VOL: 100, ISSUE: 02, PAGE NO: 30
Angela Hall, MSc, BSc, RGN, DN, DipBreast Cancer Nursing, is community nurse tutor, Trinity College, Swansea University, Carmarthen
Until the last century, women had little choice but to accept what nature had given them in terms of breast size and shape. Today, in UK society, breasts are associated with sexuality as well as being integral to a woman’s health and well-being (Andrews, 2001). For some women who perceive their breasts to be too small, breast size becomes a major issue that cannot be solved by wearing padded or push-up bras or breast enhancers. The issue can dominate their lives, affecting their self-esteem and confidence (Clifford, 1983). The options available today for women who are dissatisfied with their breast size include surgery. For women and indeed female nurses who are happy with their breast size the idea of surgery for this reason may seem quite radical.
For some patients, the first time they have to consider breast surgery will be following a diagnosis of breast cancer or in relation to prophylactic mastectomy if they are at high genetic risk of the disease. Nurses may also have some awareness of the emotional trauma these women go through and some knowledge of the risks of this type of surgery (Resnick and Belcher, 2002).
Surgery to increase the size of the breasts usually involves an implant. This form of cosmetic surgery is designed to make the breast fuller and larger, and has been available for a number of years. About 77 per cent of breast implants are performed for cosmetic reasons and the remainder for breast reconstruction after surgery, mainly after cancer but also to address a congenital or development abnormality (Box 1) (National Breast Implant Registry, 2001). It is now the most common cosmetic surgical procedure performed in the UK (Gerszten, 1999).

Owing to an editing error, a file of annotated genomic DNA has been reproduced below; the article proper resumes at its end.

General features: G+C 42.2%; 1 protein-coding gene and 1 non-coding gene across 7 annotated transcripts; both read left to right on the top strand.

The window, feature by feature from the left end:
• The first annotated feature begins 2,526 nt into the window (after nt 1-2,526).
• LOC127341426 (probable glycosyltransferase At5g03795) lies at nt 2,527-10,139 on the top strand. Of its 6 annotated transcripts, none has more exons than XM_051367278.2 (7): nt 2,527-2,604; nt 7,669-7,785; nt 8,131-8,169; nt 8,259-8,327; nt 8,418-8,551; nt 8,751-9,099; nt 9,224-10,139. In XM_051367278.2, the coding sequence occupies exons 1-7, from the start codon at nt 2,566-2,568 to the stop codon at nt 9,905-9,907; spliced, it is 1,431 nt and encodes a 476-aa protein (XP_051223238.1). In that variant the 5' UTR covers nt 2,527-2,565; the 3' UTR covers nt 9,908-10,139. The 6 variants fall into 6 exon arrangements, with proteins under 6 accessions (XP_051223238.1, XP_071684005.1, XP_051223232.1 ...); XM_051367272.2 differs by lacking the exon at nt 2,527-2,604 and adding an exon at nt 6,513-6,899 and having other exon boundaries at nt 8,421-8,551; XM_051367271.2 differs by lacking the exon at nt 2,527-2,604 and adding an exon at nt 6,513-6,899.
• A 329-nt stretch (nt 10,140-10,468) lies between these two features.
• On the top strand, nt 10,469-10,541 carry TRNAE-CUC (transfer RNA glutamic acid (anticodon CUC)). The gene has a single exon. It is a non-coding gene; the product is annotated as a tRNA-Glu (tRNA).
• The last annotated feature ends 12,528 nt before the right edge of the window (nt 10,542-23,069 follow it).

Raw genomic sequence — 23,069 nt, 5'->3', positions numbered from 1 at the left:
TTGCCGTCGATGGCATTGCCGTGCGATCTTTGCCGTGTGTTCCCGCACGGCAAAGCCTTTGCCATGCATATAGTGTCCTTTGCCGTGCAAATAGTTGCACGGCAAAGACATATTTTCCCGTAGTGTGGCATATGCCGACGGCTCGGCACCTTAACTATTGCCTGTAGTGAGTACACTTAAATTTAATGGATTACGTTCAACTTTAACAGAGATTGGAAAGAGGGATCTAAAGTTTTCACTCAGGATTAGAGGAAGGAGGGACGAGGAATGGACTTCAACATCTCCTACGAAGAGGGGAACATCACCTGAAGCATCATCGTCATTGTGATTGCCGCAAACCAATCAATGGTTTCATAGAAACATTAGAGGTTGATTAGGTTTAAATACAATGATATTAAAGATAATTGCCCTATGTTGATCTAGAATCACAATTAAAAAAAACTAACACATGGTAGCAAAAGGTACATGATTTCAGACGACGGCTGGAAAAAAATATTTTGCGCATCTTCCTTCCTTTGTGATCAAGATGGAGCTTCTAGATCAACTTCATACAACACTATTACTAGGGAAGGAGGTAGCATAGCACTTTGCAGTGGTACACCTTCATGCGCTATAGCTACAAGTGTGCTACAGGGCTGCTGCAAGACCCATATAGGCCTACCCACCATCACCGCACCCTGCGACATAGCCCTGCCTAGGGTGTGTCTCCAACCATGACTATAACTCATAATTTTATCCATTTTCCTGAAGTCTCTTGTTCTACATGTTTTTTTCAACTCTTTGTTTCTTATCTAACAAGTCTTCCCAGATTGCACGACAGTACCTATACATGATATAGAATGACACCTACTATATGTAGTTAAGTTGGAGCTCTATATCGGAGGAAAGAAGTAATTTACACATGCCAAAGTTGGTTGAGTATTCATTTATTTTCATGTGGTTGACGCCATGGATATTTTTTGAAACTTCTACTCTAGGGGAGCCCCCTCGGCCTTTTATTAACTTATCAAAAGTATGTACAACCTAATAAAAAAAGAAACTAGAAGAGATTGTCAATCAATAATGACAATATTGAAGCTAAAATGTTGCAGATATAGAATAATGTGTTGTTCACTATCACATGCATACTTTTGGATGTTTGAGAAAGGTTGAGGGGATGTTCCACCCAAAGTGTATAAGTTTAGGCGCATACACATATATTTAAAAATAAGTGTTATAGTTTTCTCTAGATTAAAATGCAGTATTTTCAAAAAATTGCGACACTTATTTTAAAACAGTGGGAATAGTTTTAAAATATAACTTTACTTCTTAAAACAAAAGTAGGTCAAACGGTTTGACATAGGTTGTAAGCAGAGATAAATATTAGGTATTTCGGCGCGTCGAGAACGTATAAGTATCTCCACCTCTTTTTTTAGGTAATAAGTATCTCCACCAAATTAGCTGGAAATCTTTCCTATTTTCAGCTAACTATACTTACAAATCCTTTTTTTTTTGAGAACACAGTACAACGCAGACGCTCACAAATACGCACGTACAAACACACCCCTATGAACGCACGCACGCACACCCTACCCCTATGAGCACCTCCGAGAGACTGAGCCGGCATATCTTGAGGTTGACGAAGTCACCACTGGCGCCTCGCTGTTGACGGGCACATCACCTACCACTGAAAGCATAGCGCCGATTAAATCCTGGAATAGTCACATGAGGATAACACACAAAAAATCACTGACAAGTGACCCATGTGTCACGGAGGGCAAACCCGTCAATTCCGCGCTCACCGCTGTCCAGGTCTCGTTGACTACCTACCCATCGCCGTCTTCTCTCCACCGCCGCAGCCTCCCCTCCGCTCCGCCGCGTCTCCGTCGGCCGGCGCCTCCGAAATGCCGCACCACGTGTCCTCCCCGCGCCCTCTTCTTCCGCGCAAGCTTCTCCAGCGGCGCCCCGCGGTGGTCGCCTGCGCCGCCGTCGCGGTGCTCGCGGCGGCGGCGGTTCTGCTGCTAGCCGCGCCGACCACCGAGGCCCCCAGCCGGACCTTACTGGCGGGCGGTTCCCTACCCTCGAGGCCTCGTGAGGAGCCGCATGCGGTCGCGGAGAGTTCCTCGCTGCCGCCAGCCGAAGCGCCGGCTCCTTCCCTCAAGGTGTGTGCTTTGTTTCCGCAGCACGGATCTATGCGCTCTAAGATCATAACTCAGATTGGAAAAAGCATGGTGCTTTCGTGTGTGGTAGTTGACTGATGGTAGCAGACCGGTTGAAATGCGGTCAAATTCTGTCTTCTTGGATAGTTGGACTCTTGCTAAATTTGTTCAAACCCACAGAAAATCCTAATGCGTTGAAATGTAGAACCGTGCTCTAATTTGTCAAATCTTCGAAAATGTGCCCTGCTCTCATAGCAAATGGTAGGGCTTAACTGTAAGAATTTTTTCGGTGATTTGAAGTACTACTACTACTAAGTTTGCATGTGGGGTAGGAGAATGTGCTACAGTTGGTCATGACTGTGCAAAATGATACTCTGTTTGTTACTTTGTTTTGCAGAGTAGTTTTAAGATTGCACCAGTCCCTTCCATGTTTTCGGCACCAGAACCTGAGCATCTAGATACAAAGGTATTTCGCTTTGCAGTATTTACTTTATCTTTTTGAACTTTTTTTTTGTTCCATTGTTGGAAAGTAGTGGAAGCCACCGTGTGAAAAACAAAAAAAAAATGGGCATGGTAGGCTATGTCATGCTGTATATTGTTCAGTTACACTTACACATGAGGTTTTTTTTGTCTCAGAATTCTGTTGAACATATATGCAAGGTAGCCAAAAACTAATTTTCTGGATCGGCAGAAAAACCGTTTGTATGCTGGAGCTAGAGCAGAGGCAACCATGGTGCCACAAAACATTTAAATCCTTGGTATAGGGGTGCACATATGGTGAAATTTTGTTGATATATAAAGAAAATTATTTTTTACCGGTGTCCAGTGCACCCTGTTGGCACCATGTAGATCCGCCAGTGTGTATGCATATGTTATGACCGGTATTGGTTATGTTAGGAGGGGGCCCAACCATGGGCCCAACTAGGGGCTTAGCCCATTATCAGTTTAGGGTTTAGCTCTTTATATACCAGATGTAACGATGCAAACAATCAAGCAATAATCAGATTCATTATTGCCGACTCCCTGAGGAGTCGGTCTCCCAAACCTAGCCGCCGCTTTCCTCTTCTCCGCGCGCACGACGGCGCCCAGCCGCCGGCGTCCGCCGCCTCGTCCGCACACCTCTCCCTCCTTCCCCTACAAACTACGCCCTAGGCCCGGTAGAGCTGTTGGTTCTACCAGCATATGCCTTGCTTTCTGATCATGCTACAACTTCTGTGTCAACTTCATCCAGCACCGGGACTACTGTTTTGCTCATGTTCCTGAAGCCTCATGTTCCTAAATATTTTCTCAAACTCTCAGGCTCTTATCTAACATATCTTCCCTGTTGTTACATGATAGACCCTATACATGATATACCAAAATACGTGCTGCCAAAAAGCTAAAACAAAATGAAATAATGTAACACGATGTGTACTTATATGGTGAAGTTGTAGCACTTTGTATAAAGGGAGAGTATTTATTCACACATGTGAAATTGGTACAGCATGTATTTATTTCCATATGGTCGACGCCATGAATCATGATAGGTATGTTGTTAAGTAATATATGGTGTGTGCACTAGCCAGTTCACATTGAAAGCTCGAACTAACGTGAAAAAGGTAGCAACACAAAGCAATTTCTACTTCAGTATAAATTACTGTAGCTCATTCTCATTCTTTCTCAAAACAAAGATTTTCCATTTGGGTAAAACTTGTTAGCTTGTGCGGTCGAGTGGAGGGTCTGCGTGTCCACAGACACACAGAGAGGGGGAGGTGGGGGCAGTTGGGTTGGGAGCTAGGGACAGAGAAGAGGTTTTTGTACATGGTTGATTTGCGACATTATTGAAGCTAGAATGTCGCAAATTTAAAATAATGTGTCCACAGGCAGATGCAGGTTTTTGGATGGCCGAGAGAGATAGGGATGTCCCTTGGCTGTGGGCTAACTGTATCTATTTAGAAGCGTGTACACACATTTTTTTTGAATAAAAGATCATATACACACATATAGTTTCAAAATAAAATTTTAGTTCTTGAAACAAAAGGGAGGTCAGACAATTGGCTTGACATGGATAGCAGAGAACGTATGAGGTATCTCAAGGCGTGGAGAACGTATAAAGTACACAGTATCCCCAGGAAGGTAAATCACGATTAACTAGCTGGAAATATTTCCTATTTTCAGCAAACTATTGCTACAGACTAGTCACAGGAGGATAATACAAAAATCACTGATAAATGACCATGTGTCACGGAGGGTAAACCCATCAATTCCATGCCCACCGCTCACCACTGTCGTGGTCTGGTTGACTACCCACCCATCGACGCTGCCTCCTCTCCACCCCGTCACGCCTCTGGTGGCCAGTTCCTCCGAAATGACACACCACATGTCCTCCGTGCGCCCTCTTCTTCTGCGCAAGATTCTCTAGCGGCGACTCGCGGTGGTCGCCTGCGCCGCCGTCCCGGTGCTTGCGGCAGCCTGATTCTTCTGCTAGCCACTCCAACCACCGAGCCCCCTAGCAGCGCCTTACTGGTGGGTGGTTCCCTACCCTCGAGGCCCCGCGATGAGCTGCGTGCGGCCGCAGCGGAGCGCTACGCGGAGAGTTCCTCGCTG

Nurses should remember that this issue needs to be handled very sensitively because breast size and shape can be an emotive subject. It is particularly important to remember that breasts are a subject frequently in the media for a variety of reasons and patients may be ill-informed. Perhaps the subtle external pressure on girls and women to have a perfect figure has increased, so the reasons for wanting the surgery need to be gently explored. Some women say that pressure from husbands or partners is the reason that they need surgery or that they hope the surgery will relieve sexual inhibition (McGrath and Burkhardt, 1984).
Clinical nurse specialists in breast care should be involved in discussing the concerns of patients considering breast surgery. Specialist nurses should be aware of the evidence in relation to cosmetic breast augmentation (Sarwer et al, 2000). These nurses are able to show the women the implants and let them try the external prostheses (which are silicone breast form shapes similar to enhancers worn in a bra). The patients can take external prostheses away for a period of weeks, to give them the opportunity to try different sizes and carry out their daily activities with larger breasts to see which size they wish to be. Some patients may change their minds about their desired size while others may decide on the external prosthesis as being the permanent solution for them, rather than having the surgery.